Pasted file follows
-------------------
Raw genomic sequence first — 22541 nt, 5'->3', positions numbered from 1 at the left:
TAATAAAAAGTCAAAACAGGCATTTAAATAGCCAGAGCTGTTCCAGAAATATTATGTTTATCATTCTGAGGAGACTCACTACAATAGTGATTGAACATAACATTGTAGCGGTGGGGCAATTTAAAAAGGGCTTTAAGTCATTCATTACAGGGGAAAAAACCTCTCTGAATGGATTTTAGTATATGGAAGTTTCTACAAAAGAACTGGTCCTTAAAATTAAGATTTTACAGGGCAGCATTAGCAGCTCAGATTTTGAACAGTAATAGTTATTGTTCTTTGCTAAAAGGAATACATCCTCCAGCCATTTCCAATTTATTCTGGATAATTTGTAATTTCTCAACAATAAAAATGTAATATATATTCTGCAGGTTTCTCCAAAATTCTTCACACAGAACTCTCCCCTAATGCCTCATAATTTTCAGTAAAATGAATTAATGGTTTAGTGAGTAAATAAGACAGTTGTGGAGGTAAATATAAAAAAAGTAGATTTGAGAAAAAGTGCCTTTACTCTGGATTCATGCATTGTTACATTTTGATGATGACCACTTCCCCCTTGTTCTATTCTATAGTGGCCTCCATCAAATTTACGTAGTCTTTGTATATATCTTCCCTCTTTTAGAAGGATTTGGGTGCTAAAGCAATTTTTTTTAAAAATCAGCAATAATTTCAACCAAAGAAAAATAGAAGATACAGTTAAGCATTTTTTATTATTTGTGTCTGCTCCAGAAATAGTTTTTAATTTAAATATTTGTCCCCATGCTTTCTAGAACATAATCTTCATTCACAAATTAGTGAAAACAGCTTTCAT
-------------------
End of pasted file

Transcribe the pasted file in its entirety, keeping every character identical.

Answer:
Raw genomic sequence first — 22541 nt, 5'->3', positions numbered from 1 at the left:
TAATAAAAAGTCAAAACAGGCATTTAAATAGCCAGAGCTGTTCCAGAAATATTATGTTTATCATTCTGAGGAGACTCACTACAATAGTGATTGAACATAACATTGTAGCGGTGGGGCAATTTAAAAAGGGCTTTAAGTCATTCATTACAGGGGAAAAAACCTCTCTGAATGGATTTTAGTATATGGAAGTTTCTACAAAAGAACTGGTCCTTAAAATTAAGATTTTACAGGGCAGCATTAGCAGCTCAGATTTTGAACAGTAATAGTTATTGTTCTTTGCTAAAAGGAATACATCCTCCAGCCATTTCCAATTTATTCTGGATAATTTGTAATTTCTCAACAATAAAAATGTAATATATATTCTGCAGGTTTCTCCAAAATTCTTCACACAGAACTCTCCCCTAATGCCTCATAATTTTCAGTAAAATGAATTAATGGTTTAGTGAGTAAATAAGACAGTTGTGGAGGTAAATATAAAAAAAGTAGATTTGAGAAAAAGTGCCTTTACTCTGGATTCATGCATTGTTACATTTTGATGATGACCACTTCCCCCTTGTTCTATTCTATAGTGGCCTCCATCAAATTTACGTAGTCTTTGTATATATCTTCCCTCTTTTAGAAGGATTTGGGTGCTAAAGCAATTTTTTTTAAAAATCAGCAATAATTTCAACCAAAGAAAAATAGAAGATACAGTTAAGCATTTTTTATTATTTGTGTCTGCTCCAGAAATAGTTTTTAATTTAAATATTTGTCCCCATGCTTTCTAGAACATAATCTTCATTCACAAATTAGTGAAAACAGCTTTCAT